|Removing excess rebar.|
A 55-gallon barrel, bag of cement, an old boom chain, sand and rocks from the beach, and water from the lake made an inexpensive weight.
|We used rope to connect to the anchor.|
|John laying out the rope for the drop.|
|Melting the end of the rope.|
Next, John melted the underwater end of the polypropylene rope with a propane torch to keep it from fraying over time.
|Knotting the rope to the end of the anchor's boom chain.|
|Moving the raft with the tin boat.|
That gave it a good pulling angle to keep the boom in position.
|John pushing the barrel anchor overboard.|
He chiseled a notch in the log for a secure attachment, used a log staple to keep the rope in place, wrapped the log three times, and knotted the end. We had some extra rope, so John weighted the end down with a piece of old boom chain. You never know when you might need to make an adjustment.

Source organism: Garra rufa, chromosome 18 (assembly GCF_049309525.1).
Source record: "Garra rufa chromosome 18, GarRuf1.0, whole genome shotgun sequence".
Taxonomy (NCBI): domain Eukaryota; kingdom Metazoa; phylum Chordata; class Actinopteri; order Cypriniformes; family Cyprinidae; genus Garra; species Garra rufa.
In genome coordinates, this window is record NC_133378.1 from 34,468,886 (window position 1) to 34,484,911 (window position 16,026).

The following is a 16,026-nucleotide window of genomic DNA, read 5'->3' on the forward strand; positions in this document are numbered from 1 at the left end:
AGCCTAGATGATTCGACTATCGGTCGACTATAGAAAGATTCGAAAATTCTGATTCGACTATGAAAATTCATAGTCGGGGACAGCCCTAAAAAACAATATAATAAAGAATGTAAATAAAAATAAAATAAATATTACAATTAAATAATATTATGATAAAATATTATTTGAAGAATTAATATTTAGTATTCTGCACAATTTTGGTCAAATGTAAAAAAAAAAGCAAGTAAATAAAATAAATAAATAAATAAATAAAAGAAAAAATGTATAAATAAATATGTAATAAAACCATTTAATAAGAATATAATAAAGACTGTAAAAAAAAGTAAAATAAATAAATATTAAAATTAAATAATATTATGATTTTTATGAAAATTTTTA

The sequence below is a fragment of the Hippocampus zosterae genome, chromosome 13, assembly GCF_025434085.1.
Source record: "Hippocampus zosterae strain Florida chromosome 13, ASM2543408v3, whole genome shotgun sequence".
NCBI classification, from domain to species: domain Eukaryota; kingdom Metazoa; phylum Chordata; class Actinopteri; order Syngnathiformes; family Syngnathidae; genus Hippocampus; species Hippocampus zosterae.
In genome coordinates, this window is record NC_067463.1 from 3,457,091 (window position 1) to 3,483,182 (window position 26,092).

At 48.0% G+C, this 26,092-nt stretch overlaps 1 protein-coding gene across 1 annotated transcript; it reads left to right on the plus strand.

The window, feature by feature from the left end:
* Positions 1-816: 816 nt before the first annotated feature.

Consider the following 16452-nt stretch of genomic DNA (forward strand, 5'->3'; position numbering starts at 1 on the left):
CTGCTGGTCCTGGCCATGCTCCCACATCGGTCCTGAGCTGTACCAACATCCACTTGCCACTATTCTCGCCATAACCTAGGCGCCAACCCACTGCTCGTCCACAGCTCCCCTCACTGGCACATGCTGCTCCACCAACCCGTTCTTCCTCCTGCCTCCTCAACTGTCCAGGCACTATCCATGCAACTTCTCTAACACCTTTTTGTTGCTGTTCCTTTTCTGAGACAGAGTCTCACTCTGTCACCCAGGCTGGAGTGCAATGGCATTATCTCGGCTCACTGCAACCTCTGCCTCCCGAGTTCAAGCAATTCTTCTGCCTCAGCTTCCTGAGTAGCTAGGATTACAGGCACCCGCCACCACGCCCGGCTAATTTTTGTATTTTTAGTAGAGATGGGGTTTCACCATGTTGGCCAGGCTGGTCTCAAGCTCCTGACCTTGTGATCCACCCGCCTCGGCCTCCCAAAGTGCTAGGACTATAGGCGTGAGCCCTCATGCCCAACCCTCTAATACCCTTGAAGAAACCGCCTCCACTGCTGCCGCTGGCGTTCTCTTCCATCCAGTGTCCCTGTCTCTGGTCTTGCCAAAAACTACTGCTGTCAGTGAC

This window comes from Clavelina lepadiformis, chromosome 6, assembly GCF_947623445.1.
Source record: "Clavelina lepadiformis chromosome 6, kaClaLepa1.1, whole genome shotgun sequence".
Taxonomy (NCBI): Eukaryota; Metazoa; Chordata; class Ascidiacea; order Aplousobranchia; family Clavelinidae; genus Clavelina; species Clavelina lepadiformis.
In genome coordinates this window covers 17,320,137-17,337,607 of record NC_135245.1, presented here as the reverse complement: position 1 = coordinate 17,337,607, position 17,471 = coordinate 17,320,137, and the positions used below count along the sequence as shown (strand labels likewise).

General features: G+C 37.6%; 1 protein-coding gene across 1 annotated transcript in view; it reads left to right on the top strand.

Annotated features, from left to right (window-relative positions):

|Tying the rope to the ends of the protective boom log.|
The last step was to cover the exposed rope with mill felt. This will help reduce sun damage. Now we have two anchors at this critical point on our log boom. If the old steel cable one installed in 2000 breaks, we have the new “steel” rope to take over. Now that’s a good feeling for the stormy winter months to come. -- Margy